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Marche slave

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Pyotr Ilyich Tchaikovsky

The Marche slave, also Marche slav (French pronunciation: [maʁʃ(ə) slav]) in B-flat minor, Op. 31, is an orchestral tone poem by Pyotr Ilyich Tchaikovsky published in 1876. It was written to celebrate Russia's intervention in the Serbo-Ottoman War.


It has been published variously as Slavic March (Serbian: Словенски марш / Slovenski marš; Russian: Славянский марш, romanizedSlavyanskiy marsh), Slavonic March, and Serbo-Russian March (Serbian: Српско-руски марш / Srpsko-ruski marš; Russian: Сербско-русский марш, romanizedSerbsko-russkiy marsh).


In June 1876, Serbia and the Ottoman Empire were engaged in the Serbian-Ottoman War, in which Russia openly supported Serbia. The Russian Musical Society commissioned an orchestral piece from Tchaikovsky for a concert in aid of the Red Cross Society, and ultimately for the benefit of wounded Serbian veterans.[1][2] Many Russians sympathized with their fellow Slavs and Orthodox Christians and sent volunteer soldiers and aid to assist Serbia.

Tchaikovsky referred to the piece as his "Serbo-Russian March" while writing it. It was premiered in Moscow on November 17 [O.S. November 5] 1876, conducted by Nikolai Rubinstein.

Serbian soldiers attacking the Ottoman army at Mramor, illustration from 1877

The march is highly programmatic in its form and organization. The first section, written in the somber key of B-flat minor, describes the oppression of the Serbs by the Ottoman Turks. It uses two Serbian folk songs, "Sunce jarko, ne sijaš jednako" (Bright sun, you do not shine equally),[3] by Isidor Ćirić and "Rado ide Srbin u vojnike" (Gladly does the Serb become a soldier)[4] by Josip Runjanin. This eventually gives way to the second section, written in the relative key of D-flat major, which describes the Russians rallying to help the Serbs. This is based on a simple melody with the character of a rustic dance that is passed around the orchestra, until finally it gives way to a solemn statement of the Russian imperial anthem "God Save the Tsar". The third section of the piece is a repeat of Tchaikovsky's furious orchestral climax from the first section, reiterating the Serbian cry for help. The fourth and final section describes the Russian volunteers marching into battle to assist the Serbs. It uses a Russian folk tune, this time in the tonic major key of B-flat major, and includes another blazing rendition of "God Save the Tsar", prophesying the triumph of the Slavonic people over the Ottomans. The overture finishes with a virtuoso coda for the full orchestra.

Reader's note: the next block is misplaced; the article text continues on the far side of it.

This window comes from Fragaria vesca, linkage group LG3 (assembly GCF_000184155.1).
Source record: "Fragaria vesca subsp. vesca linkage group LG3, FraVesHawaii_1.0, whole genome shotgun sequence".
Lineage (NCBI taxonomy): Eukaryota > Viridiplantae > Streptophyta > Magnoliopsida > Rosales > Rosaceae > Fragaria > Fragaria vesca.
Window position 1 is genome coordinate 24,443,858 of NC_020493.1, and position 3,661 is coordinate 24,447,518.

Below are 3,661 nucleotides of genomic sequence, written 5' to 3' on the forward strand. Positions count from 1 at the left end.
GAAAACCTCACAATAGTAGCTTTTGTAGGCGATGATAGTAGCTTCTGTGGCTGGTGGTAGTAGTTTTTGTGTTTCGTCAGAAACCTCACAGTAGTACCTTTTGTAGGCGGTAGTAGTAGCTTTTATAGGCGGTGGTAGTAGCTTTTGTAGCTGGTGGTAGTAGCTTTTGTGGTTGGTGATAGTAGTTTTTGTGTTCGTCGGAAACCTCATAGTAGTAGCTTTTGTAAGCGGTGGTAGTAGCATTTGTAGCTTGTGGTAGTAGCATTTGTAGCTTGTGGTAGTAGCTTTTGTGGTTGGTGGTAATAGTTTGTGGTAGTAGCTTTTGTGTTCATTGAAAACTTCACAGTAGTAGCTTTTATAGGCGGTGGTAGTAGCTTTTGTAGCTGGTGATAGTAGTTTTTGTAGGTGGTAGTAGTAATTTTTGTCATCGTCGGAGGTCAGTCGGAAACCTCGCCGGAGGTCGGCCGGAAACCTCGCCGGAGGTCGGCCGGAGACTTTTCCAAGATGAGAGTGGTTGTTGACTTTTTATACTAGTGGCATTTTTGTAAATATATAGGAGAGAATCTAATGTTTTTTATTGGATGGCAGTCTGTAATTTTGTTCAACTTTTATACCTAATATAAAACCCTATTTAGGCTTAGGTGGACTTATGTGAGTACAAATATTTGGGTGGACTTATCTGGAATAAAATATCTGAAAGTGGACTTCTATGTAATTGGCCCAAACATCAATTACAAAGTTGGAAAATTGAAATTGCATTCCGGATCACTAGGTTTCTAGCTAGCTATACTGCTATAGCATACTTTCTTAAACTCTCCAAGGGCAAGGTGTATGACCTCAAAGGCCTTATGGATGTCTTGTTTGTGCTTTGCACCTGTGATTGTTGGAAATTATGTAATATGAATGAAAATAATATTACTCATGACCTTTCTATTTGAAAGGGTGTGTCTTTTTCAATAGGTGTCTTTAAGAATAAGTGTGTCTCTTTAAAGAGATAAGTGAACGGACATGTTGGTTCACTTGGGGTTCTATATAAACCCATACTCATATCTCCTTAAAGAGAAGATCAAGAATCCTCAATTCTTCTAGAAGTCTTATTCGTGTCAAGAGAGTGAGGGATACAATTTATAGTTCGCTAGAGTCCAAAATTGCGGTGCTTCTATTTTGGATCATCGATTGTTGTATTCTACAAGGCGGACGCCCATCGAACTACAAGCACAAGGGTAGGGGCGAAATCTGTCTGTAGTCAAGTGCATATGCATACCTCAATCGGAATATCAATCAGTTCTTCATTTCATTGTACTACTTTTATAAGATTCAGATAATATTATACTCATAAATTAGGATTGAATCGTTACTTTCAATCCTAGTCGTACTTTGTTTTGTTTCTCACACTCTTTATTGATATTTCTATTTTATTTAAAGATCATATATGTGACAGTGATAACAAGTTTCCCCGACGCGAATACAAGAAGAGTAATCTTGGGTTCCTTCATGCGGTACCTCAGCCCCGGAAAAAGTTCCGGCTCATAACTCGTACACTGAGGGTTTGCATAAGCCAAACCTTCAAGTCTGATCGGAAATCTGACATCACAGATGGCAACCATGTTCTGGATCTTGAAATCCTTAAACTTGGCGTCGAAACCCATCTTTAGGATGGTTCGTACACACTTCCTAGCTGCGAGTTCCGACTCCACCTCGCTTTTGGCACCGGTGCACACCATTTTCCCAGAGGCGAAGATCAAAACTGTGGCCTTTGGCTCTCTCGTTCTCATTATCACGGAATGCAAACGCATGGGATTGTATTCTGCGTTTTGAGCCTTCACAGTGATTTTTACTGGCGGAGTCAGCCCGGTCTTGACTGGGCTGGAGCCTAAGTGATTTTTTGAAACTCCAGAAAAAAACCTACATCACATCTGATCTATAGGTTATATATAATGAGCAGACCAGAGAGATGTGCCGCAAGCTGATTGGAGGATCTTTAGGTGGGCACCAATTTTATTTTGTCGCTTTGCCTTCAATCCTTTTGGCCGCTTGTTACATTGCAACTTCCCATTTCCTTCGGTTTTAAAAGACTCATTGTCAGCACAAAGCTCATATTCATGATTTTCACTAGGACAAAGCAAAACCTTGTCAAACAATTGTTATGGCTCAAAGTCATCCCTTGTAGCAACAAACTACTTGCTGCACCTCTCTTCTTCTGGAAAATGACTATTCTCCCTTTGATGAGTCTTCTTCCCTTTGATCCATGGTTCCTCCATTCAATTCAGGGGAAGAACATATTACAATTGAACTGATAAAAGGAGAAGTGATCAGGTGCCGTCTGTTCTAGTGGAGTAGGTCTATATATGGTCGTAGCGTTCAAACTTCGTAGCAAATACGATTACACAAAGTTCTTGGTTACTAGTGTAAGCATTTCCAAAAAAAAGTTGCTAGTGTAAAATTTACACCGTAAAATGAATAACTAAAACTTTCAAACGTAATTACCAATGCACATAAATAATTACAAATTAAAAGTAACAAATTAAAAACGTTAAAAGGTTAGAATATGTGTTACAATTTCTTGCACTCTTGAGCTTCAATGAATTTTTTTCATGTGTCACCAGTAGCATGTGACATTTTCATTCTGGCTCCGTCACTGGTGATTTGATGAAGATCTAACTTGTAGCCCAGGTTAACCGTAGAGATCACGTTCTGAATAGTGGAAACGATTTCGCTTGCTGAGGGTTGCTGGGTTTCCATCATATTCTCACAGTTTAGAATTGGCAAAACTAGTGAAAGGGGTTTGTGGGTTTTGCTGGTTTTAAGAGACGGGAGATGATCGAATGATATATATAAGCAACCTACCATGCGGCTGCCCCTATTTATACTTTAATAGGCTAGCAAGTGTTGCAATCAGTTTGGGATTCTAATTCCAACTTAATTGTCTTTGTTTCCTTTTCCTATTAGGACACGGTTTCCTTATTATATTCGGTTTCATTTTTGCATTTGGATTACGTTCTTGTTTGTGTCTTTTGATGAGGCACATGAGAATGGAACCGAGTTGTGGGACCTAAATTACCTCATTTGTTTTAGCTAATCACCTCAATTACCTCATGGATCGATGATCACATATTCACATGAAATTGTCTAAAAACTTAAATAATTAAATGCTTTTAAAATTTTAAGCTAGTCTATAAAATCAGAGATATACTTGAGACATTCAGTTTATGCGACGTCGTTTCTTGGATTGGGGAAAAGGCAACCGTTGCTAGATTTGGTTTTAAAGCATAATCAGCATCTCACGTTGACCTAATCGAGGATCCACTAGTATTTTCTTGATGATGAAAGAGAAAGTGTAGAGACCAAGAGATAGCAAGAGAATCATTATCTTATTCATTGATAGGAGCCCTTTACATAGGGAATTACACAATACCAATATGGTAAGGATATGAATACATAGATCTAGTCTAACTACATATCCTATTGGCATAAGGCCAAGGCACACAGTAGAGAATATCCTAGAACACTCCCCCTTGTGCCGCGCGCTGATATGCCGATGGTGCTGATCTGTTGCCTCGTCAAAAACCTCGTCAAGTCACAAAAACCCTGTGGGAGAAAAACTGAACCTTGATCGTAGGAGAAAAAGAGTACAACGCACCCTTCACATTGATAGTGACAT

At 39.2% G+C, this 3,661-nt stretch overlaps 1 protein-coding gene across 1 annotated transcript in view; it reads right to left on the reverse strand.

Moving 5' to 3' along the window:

The piece is frequently paired in performance with Tchaikovsky's "1812 Overture," which also quotes "God Save the Tsar." In Russia, during the Soviet era, the imperial anthem was replaced in both pieces with the chorus "Glory, Glory to you, holy Rus'!" (Славься, славься, святая Русь!), which ironically came from the finale of Mikhail Glinka's opéra A Life for the Tsar, a historical drama about a patriotic commoner named Ivan Susanin. The original version of the song, written by Vasily Zhukovsky and Egor Fyodorovich Rozen, praised the Tsar and the Russian Tsardom, while the latter version by Sergey Gorodetsky was one of a patriotic form and is sometimes regarded as the unofficial anthem of Russia in the 20th century and even today. With the dissolution of the Soviet Union at the end of the Cold War, the original scores of both pieces returned.[5]


The march is scored for two flutes, two piccolos, two oboes, two clarinets in B flat, two bassoons, four horns in F, two cornets in B flat, two trumpets in B flat, three trombones (two tenor, one bass), tuba, three timpani, snare drum, cymbals, bass drum, tamtam, and strings.

Notable performances[edit]

See also[edit]


  1. ^ "Slavonic March". The John F. Kennedy Center for the Performing Arts. Retrieved 14 July 2016.
  2. ^ Tchaikovsky Research – Slavonic March
  3. ^ Gordana Kojadinović. Sunce jarko ne sijaš jednako - Gordana Kojadinović. Archived from the original on 2021-12-12.
  4. ^ National Channel. Радо иде Србин у војнике (хорска верзија). Archived from the original on 2021-12-12.
  5. ^ Russian national anthem "God Save the Tsar" in Tchaikovsky's music Archived 10 July 2006 at the Wayback Machine


  • Brown D (1982) "Tchaikovsky: A Biographical and Critical Study, Volume 2 The Crisis Years 1874–1878" pp. 99–102 Victor Gollancz London. ISBN 0-575-03132-8
  • Garden E (1973) "Tchaikovsky" p. 67 JM Dent and Sons ISBN 0-460-03105-8

External links[edit]